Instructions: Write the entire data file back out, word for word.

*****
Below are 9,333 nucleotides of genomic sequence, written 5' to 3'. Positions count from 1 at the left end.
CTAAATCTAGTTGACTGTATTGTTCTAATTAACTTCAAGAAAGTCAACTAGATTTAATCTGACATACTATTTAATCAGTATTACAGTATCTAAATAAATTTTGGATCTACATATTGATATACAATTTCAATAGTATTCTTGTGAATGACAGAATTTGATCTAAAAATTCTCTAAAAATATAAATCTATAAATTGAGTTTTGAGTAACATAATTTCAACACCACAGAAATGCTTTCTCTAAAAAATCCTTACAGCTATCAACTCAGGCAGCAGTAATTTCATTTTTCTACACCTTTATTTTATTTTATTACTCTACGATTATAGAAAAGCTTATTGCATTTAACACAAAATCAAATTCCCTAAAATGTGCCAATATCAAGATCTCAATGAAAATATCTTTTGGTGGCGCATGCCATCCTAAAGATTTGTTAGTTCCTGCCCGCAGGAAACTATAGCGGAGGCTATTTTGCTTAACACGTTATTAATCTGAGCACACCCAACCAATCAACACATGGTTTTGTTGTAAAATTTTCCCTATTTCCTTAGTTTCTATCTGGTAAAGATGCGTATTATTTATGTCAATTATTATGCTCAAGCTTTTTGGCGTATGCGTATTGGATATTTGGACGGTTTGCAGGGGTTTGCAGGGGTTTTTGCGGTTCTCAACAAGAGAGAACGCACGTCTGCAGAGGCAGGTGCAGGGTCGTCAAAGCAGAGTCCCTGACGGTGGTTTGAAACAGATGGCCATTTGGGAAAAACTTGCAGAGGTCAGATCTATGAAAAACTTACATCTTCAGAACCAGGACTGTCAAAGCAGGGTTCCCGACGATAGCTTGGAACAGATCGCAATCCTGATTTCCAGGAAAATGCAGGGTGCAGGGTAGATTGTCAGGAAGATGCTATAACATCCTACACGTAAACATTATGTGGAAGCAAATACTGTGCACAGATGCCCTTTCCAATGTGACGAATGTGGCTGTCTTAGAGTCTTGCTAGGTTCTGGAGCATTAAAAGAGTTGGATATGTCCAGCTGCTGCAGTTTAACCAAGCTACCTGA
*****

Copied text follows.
Below are 9,333 nucleotides of genomic sequence, written 5' to 3'. Positions count from 1 at the left end.
CTAAATCTAGTTGACTGTATTGTTCTAATTAACTTCAAGAAAGTCAACTAGATTTAATCTGACATACTATTTAATCAGTATTACAGTATCTAAATAAATTTTGGATCTACATATTGATATACAATTTCAATAGTATTCTTGTGAATGACAGAATTTGATCTAAAAATTCTCTAAAAATATAAATCTATAAATTGAGTTTTGAGTAACATAATTTCAACACCACAGAAATGCTTTCTCTAAAAAATCCTTACAGCTATCAACTCAGGCAGCAGTAATTTCATTTTTCTACACCTTTATTTTATTTTATTACTCTACGATTATAGAAAAGCTTATTGCATTTAACACAAAATCAAATTCCCTAAAATGTGCCAATATCAAGATCTCAATGAAAATATCTTTTGGTGGCGCATGCCATCCTAAAGATTTGTTAGTTCCTGCCCGCAGGAAACTATAGCGGAGGCTATTTTGCTTAACACGTTATTAATCTGAGCACACCCAACCAATCAACACATGGTTTTGTTGTAAAATTTTCCCTATTTCCTTAGTTTCTATCTGGTAAAGATGCGTATTATTTATGTCAATTATTATGCTCAAGCTTTTTGGCGTATGCGTATTGGATATTTGGACGGTTTGCAGGGGTTTGCAGGGGTTTTTGCGGTTCTCAACAAGAGAGAACGCACGTCTGCAGAGGCAGGTGCAGGGTCGTCAAAGCAGAGTCCCTGACGGTGGTTTGAAACAGATGGCCATTTGGGAAAAACTTGCAGAGGTCAGATCTATGAAAAACTTACATCTTCAGAACCAGGACTGTCAAAGCAGGGTTCCCGACGATAGCTTGGAACAGATCGCAATCCTGATTTCCAGGAAAATGCAGGGTGCAGGGTAGATTGTCAGGAAGATGCTATAACATCCTACACGTAAACATTATGTGGAAGCAAATACTGTGCACAGATGCCCTTTCCAATGTGACGAATGTGGCTGTCTTAGAGTCTTGCTAGGTTCTGGAGCATTAAAAGAGTTGGATATGTCCAGCTGCTGCAGTTTAACCAAGCTACCTGA